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In a Monday Wall Street Journal column (paywall), President Biden urged Congress to help fight inflation by raising tax rates on the very wealthy and using the money to reduce the deficit. Does that strategy make sense in today’s economic environment?
At least in theory, raising taxes could ease inflation. But not necessarily for the reason Biden suggested. Tax hikes enacted this year would not have much immediate impact on government borrowing. But they could slow inflation by reducing consumer demand for goods and services.
There are two big caveats, however. While Biden is focused on tax hikes on the wealthy and corporations to reduce the deficit, the most direct way to use taxes to slow inflation would be to raise levies on low- and moderate-income households, whose spending habits are most sensitive to changes in incomes. Trouble is, that would put the burden of inflation-fighting on the most vulnerable. Besides, the idea is not going anywhere just months before a congressional election.
Then there is the matter of timing. A tax increase might be good policy today, while the economy still is running hot and inflation remains the primary concern. But circumstances could change very rapidly. An inflation-busting tax increase could be exactly the wrong medicine later this year or in 2023--once a succession of Federal Reserve Board interest rate hikes slows growth or even throws the economy into recession.
If Congress wants to use tax policy to slow consumer demand, it would have to do so right now. And it needs to target the changes properly. Since it likely will do neither and since raising taxes today only to lower them again in a matter of months makes little sense, perhaps it ought to leave the inflation-fighting to the Fed.
Who would respond to tax hikes?
In fairness, Biden’s Journal op-ed acknowledged that the “Federal Reserve has a primary responsibility to control inflation.” But when it comes to tax policy, he repeated past requests for more IRS funding to collect unpaid taxes and for international tax reform. And then he said this: “We should end the outrageous unfairness in the tax code that allows a billionaire to pay lower rates than a teacher or firefighter.”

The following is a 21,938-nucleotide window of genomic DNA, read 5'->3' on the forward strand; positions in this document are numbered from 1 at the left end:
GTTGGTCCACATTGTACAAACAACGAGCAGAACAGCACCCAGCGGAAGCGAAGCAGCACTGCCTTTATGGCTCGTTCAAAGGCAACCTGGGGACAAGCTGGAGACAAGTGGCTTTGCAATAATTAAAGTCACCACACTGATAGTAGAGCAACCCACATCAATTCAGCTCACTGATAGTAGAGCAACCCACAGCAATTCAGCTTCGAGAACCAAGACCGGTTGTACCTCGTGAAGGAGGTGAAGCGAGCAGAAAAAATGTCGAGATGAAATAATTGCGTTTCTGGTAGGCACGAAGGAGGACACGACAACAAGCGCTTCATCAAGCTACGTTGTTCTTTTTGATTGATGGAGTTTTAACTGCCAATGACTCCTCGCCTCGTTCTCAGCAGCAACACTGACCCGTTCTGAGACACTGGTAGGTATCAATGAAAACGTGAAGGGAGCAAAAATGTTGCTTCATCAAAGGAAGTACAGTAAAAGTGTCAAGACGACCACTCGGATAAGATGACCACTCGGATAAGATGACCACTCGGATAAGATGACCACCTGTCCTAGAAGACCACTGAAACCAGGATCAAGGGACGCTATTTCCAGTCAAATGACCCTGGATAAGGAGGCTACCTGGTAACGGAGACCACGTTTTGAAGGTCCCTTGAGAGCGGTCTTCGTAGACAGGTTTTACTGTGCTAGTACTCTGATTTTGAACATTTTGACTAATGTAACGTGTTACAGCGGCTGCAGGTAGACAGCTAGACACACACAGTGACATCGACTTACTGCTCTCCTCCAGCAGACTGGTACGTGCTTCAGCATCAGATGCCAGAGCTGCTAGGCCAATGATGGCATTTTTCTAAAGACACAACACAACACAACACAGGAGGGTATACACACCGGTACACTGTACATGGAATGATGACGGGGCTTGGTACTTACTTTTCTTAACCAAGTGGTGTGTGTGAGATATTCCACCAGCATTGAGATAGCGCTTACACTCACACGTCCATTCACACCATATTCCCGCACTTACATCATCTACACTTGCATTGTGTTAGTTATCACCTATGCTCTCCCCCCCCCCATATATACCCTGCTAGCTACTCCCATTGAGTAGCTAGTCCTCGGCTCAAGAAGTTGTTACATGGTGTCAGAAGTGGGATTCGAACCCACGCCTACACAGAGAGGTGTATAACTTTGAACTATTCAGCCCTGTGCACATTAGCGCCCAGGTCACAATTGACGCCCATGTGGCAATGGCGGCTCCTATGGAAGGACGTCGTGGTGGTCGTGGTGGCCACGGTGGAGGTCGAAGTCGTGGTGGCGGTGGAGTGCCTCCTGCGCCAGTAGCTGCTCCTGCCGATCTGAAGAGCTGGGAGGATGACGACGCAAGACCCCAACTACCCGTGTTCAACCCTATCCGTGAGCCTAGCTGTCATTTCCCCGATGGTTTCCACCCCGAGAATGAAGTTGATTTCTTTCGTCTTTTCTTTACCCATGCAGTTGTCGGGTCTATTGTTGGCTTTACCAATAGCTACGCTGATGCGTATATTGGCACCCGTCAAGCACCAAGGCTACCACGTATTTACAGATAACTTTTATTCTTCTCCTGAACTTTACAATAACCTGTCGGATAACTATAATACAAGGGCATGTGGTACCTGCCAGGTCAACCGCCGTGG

Leaving inflation-fighting to politicians always is…awkward. While Democrats would strongly resist any efforts to raise taxes on low- and moderate- income households, those are the people most likely to reduce spending for every dollar of extra taxes they pay. This may be especially true since many of these households spent the savings they amassed after receiving government payments during the pandemic.
Higher-income households are less responsive to tax increases and may not reduce their spending quite so much, though declines in after-tax income still would change their behavior somewhat. The effects may be especially muted today since these consumers still are sitting on massive piles of cash, the recent stock market decline notwithstanding.
What about raising taxes on businesses? Remember, today’s inflation is caused by a mix of high demand and an unusually low supply of goods. It is hard to see how raising taxes on goods producers would increase the supply of those products.
Bigger problems ahead
Biden is right that tax increases could slow the growth of the federal debt, assuming government doesn’t spend the new revenue. In its latest projections, the Congressional Budget Office estimates the federal government will pay $8 trillion in interest over the next 10 years, a result of both rising interest rates and growing debt. But the short-term fiscal impact of any tax increases is likely to be modest at best.
The US may be facing more urgent problems than long-term debt. Treasury Secretary Janet Yellen, among others, is warning that the world economy could slip into recession, due to a to a mix of factors including steep and rising energy prices, tightening monetary policy, ongoing worldwide supply chain problems, COVID-19 related lockdowns in China, and Russia’s invasion of Ukraine. These global circumstances are well-beyond the reach of US tax policy.
That brings us back to the political challenges. Biden and the Hill Democratic leadership are anxious to cobble together a congressional majority to raise taxes on the wealthy and corporations. But the going remains slow.
And few lawmakers of either party are willing to raise taxes on low- and middle-income households. Just ask Sen. Rick Scott (R-FL) who did suggest raising taxes on households who currently pay no federal income tax. Gleeful Democrats want to turn his words into campaign ads. And his idea got the iciest of cold shoulders from his Senate Republican colleagues.
We are left, then, with this: Individual income tax increases on working families could moderate inflation but add to the hardship of those already struggling. And Biden has flatly opposed any tax hikes on households making $400,000 or less. Even if Congress could pull it off, the timing likely would be all wrong.
Maybe the right answer is the usual one: Given enormous geopolitical and economic uncertainties and a slow-to-react Congress, the hard work of responding to high inflation should be left to the Fed, not tax policy.
Posts and comments are solely the opinion of the author and not that of the Tax Policy Center, Urban Institute, or Brookings Institution.
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